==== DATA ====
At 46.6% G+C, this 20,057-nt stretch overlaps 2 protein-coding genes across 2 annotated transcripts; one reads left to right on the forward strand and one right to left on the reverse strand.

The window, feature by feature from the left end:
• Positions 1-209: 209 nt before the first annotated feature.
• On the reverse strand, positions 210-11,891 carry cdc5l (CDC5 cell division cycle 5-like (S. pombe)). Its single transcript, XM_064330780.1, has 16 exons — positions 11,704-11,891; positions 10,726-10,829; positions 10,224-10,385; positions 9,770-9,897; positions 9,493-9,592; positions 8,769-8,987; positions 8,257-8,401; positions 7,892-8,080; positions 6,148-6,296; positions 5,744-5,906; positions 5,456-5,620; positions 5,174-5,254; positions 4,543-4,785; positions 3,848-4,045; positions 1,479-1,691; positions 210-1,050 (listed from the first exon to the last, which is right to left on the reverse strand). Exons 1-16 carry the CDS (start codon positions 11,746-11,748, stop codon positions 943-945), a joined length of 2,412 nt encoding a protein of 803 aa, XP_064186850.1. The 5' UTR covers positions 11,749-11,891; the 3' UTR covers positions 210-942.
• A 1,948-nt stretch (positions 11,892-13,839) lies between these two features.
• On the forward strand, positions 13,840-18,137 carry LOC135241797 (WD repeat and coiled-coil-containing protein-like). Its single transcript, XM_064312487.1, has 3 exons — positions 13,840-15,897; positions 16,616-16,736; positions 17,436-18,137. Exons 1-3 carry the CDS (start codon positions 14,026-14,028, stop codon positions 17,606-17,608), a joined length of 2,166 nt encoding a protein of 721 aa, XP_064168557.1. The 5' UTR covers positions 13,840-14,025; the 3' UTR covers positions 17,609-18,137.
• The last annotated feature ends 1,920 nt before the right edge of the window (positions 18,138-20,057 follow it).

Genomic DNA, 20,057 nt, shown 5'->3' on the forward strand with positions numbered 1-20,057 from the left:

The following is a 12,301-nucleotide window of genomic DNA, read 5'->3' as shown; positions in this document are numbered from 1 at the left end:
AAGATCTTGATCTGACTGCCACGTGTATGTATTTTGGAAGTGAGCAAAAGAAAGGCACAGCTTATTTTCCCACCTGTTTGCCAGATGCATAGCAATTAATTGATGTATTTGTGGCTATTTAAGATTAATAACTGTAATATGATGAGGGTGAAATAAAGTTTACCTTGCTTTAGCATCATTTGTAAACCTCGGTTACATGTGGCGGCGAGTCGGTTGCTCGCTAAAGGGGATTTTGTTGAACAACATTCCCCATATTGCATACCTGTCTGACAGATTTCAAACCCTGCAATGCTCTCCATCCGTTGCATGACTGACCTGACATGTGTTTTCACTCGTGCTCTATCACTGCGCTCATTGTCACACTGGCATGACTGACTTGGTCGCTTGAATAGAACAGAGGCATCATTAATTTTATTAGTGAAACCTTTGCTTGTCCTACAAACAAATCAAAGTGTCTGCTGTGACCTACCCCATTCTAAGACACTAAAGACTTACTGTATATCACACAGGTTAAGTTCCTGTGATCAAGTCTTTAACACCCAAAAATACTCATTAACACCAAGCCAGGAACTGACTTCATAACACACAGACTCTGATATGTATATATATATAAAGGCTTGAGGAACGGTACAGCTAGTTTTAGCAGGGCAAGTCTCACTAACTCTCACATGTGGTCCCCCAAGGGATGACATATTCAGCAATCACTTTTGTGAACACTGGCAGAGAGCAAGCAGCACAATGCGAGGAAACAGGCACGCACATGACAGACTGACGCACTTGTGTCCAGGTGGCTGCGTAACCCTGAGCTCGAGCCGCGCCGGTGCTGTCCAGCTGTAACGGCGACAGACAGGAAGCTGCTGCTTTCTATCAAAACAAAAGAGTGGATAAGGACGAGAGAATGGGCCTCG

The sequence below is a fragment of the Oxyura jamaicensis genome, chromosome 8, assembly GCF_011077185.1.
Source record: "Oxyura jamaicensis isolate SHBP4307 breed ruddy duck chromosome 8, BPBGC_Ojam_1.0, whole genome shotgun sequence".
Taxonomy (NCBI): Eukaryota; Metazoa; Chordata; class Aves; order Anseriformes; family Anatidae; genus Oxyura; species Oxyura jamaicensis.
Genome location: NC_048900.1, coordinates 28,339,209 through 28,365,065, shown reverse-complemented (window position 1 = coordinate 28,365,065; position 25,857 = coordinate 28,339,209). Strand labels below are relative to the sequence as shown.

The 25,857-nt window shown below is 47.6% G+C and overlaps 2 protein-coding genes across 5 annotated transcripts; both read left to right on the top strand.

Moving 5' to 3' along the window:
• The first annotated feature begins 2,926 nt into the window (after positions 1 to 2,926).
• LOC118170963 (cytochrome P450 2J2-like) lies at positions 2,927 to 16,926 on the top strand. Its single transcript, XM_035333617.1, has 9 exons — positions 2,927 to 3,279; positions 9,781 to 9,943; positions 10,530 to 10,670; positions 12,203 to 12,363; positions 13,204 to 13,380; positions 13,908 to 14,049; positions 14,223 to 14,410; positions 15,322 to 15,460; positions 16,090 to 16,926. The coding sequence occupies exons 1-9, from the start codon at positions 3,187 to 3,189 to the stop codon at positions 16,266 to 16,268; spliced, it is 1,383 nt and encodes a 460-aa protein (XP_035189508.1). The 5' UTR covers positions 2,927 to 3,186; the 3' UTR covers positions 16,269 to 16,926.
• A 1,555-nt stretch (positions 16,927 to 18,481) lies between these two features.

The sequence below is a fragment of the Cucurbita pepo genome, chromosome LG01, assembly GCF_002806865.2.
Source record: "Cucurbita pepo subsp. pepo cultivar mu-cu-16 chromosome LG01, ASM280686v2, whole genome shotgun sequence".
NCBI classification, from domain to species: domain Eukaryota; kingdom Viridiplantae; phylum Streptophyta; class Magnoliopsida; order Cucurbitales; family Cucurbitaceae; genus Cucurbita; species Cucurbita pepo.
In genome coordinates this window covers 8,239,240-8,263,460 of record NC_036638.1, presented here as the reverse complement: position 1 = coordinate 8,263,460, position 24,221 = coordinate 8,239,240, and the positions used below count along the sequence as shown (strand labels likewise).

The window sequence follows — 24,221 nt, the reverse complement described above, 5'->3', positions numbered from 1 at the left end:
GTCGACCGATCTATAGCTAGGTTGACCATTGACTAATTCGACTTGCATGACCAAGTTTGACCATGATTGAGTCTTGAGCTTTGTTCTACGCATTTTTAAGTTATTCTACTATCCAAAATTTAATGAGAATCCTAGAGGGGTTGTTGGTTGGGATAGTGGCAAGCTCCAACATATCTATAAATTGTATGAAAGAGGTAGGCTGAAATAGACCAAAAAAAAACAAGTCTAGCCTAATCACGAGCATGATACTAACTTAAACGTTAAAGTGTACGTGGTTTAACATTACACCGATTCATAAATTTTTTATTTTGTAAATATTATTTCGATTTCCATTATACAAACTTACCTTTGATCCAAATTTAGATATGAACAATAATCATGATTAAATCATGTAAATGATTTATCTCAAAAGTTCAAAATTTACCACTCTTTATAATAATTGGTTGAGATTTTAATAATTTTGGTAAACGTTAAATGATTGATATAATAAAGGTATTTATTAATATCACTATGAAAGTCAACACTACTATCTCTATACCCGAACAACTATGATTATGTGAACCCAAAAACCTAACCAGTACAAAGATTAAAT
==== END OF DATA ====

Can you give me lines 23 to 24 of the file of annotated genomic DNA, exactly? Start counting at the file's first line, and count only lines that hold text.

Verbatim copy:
In genome coordinates this window covers 8,239,240-8,263,460 of record NC_036638.1, presented here as the reverse complement: position 1 = coordinate 8,263,460, position 24,221 = coordinate 8,239,240, and the positions used below count along the sequence as shown (strand labels likewise).

The window sequence follows — 24,221 nt, the reverse complement described above, 5'->3', positions numbered from 1 at the left end: